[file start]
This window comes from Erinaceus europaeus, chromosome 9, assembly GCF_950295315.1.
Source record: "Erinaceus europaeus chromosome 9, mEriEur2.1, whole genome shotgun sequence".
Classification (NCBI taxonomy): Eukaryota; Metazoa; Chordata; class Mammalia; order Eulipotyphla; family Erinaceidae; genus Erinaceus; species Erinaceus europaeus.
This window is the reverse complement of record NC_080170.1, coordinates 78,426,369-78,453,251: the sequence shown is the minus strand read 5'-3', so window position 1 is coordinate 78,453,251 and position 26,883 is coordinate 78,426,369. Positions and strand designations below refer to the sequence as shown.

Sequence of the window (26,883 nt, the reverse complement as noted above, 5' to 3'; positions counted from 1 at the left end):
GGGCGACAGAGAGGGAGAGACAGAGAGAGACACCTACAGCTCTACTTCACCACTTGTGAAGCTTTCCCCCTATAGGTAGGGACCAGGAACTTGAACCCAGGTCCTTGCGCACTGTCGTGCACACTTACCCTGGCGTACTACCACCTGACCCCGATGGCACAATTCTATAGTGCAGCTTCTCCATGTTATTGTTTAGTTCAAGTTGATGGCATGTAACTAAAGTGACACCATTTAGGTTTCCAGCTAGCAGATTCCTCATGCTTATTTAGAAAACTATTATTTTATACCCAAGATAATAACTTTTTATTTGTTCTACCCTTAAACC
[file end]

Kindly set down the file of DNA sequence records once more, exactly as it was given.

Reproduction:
This window comes from Erinaceus europaeus, chromosome 9, assembly GCF_950295315.1.
Source record: "Erinaceus europaeus chromosome 9, mEriEur2.1, whole genome shotgun sequence".
Classification (NCBI taxonomy): Eukaryota; Metazoa; Chordata; class Mammalia; order Eulipotyphla; family Erinaceidae; genus Erinaceus; species Erinaceus europaeus.
This window is the reverse complement of record NC_080170.1, coordinates 78,426,369-78,453,251: the sequence shown is the minus strand read 5'-3', so window position 1 is coordinate 78,453,251 and position 26,883 is coordinate 78,426,369. Positions and strand designations below refer to the sequence as shown.

Sequence of the window (26,883 nt, the reverse complement as noted above, 5' to 3'; positions counted from 1 at the left end):
GGGCGACAGAGAGGGAGAGACAGAGAGAGACACCTACAGCTCTACTTCACCACTTGTGAAGCTTTCCCCCTATAGGTAGGGACCAGGAACTTGAACCCAGGTCCTTGCGCACTGTCGTGCACACTTACCCTGGCGTACTACCACCTGACCCCGATGGCACAATTCTATAGTGCAGCTTCTCCATGTTATTGTTTAGTTCAAGTTGATGGCATGTAACTAAAGTGACACCATTTAGGTTTCCAGCTAGCAGATTCCTCATGCTTATTTAGAAAACTATTATTTTATACCCAAGATAATAACTTTTTATTTGTTCTACCCTTAAACC